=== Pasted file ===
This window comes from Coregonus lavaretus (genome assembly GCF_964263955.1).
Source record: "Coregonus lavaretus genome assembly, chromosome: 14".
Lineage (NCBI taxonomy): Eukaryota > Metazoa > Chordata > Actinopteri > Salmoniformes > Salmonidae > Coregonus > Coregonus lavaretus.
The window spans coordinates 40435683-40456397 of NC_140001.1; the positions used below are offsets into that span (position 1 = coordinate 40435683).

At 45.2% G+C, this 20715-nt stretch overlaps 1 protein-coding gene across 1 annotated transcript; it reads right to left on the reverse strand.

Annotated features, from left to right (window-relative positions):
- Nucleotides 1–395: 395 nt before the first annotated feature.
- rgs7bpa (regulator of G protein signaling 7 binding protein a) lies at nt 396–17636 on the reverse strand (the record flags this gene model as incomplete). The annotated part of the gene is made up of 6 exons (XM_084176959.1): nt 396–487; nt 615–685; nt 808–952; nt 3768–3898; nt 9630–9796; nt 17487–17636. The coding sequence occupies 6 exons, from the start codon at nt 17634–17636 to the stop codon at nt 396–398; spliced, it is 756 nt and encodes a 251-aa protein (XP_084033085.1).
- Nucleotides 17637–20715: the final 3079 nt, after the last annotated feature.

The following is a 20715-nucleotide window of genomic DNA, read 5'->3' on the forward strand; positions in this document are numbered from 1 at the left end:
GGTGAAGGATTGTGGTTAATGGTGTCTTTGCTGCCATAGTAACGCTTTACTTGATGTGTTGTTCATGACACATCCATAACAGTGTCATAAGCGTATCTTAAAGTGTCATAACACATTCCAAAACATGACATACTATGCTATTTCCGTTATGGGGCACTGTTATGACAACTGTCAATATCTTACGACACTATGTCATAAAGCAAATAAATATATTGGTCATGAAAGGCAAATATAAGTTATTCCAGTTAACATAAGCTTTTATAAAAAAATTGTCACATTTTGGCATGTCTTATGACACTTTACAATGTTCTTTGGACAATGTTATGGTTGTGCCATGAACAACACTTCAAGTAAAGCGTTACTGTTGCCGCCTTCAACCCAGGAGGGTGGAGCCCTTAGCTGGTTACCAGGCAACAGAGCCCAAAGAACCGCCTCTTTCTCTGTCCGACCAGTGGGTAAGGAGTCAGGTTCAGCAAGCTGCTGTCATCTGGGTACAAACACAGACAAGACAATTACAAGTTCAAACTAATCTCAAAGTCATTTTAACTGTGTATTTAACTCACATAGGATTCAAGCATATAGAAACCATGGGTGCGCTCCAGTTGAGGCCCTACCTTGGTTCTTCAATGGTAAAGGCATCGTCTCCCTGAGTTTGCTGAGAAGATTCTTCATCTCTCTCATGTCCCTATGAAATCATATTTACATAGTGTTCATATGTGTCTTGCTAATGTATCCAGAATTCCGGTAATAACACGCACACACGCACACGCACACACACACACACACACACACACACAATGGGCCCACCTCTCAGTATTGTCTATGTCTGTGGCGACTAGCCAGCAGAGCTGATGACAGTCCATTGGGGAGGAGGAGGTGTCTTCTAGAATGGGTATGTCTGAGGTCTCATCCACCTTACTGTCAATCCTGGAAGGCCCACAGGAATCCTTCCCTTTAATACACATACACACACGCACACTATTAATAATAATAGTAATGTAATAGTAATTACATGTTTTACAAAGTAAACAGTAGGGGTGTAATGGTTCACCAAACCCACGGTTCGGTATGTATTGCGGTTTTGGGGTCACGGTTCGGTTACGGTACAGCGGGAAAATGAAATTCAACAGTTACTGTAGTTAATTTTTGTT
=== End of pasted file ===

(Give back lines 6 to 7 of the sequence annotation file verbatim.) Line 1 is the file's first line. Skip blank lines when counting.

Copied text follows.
Annotated features, from left to right (window-relative positions):
- Nucleotides 1–395: 395 nt before the first annotated feature.